Physics researchers working at the High Energy Accelerator Research Organization (KEK) Laboratory in Japan have observed a new type of interaction among the most fundamental of particles, the quark. The scientists reported at the Symposium on Lepton-Photon Interactions at High Energies, June 30-July 5 in Uppsala, Sweden, that they had produced first evidence of a beauty quark converting to the lightest of quarks, the down quark.
It was proven that B meson decays into a lighter meson such as _ or _ with an accompanying photon. This is an evidence for bÆd transition.
It was also confirmed that B meson disintegrates into two K mesons with a probability of the order of 10-6. This is also an evidence for bÆd transition.
"Observation of this very rare phenomenon allows us to study if this occurs only through the so-called penguin process (a two-step transition wherein the beauty quark momentarily transforms into the top quark that subsequently transforms into the down quark) as predicted by the standard theory, or through some hitherto unobserved way," said Leo Piilonen, Virginia Tech physics professor and a member of the Belle experiments research team.
Virginia Tech is a founding institution in the Belle experiment that studies the properties of the beauty (b) quark at the KEK Laboratory. The Belle experiment studies the decay patterns of the b-quark to search for clues on how the universe is constructed. Using a the electron-positron colliding beam accelerator, the so-called B Factory has made many important contributions to our understanding of nature at its most fundamental level, including those just announced by Professor Kazuo Abe of the KEK Laboratory in his plenary talk in Sweden. (See release posted at http://belle.kek.jp/).
Susan Trulove | EurekAlert!
UNH scientists help provide first-ever views of elusive energy explosion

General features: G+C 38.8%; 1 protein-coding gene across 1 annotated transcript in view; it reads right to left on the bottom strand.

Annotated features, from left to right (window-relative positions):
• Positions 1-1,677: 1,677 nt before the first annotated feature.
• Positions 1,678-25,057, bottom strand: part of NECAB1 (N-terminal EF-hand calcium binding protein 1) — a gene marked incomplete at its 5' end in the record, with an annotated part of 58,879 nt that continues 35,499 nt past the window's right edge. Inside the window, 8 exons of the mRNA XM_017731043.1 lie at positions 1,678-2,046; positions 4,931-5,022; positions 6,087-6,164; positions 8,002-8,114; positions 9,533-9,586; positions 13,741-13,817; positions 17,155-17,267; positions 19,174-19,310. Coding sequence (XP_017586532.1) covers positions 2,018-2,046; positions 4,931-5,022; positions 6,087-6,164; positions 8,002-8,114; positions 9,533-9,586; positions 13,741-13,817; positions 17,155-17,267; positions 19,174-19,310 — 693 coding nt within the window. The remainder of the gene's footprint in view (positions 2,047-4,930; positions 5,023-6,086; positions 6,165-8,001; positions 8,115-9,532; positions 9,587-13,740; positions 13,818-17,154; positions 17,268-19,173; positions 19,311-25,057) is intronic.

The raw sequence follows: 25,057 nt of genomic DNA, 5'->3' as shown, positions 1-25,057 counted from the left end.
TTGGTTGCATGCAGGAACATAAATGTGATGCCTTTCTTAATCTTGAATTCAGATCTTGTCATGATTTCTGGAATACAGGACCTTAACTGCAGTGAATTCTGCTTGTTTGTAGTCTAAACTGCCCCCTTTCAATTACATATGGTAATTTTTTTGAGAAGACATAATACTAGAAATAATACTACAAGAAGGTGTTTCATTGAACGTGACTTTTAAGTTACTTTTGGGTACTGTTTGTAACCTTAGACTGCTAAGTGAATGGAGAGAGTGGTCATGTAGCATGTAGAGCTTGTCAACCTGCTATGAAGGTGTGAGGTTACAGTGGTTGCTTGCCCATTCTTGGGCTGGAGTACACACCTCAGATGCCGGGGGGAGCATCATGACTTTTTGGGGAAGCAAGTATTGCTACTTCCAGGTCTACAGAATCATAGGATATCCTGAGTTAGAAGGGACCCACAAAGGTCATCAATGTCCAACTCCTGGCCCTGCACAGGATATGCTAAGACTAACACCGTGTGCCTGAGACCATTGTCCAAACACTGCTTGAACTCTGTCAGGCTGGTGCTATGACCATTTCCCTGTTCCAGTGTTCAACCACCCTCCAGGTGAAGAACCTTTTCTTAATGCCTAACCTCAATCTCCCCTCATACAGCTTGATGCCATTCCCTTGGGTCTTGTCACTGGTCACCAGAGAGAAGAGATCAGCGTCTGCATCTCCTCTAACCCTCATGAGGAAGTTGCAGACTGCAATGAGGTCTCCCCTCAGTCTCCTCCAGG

16.11.2018 | University of New Hampshire
NASA keeps watch over space explosions
16.11.2018 | NASA/Goddard Space Flight Center
Researchers at the University of New Hampshire have captured a difficult-to-view singular event involving "magnetic reconnection"--the process by which sparse particles and energy around Earth collide producing a quick but mighty explosion--in the Earth's magnetotail, the magnetic environment that trails behind the planet.
Magnetic reconnection has remained a bit of a mystery to scientists. They know it exists and have documented the effects that the energy explosions can...
Biochips have been developed at TU Wien (Vienna), on which tissue can be produced and examined. This allows supplying the tissue with different substances in a very controlled way.
Cultivating human cells in the Petri dish is not a big challenge today. Producing artificial tissue, however, permeated by fine blood vessels, is a much more...
Faster and secure data communication: This is the goal of a new joint project involving physicists from the University of Würzburg. The German Federal Ministry of Education and Research funds the project with 14.8 million euro.
In our digital world data security and secure communication are becoming more and more important. Quantum communication is a promising approach to achieve...
On Saturday, 10 November 2018, the research icebreaker Polarstern will leave its homeport of Bremerhaven, bound for Cape Town, South Africa.
When choosing materials to make something, trade-offs need to be made between a host of properties, such as thickness, stiffness and weight. Depending on the application in question, finding just the right balance is the difference between success and failure
Now, a team of Penn Engineers has demonstrated a new material they call "nanocardboard," an ultrathin equivalent of corrugated paper cardboard. A square...
09.11.2018 | Event News
06.11.2018 | Event News
23.10.2018 | Event News
16.11.2018 | Health and Medicine
16.11.2018 | Life Sciences
16.11.2018 | Life Sciences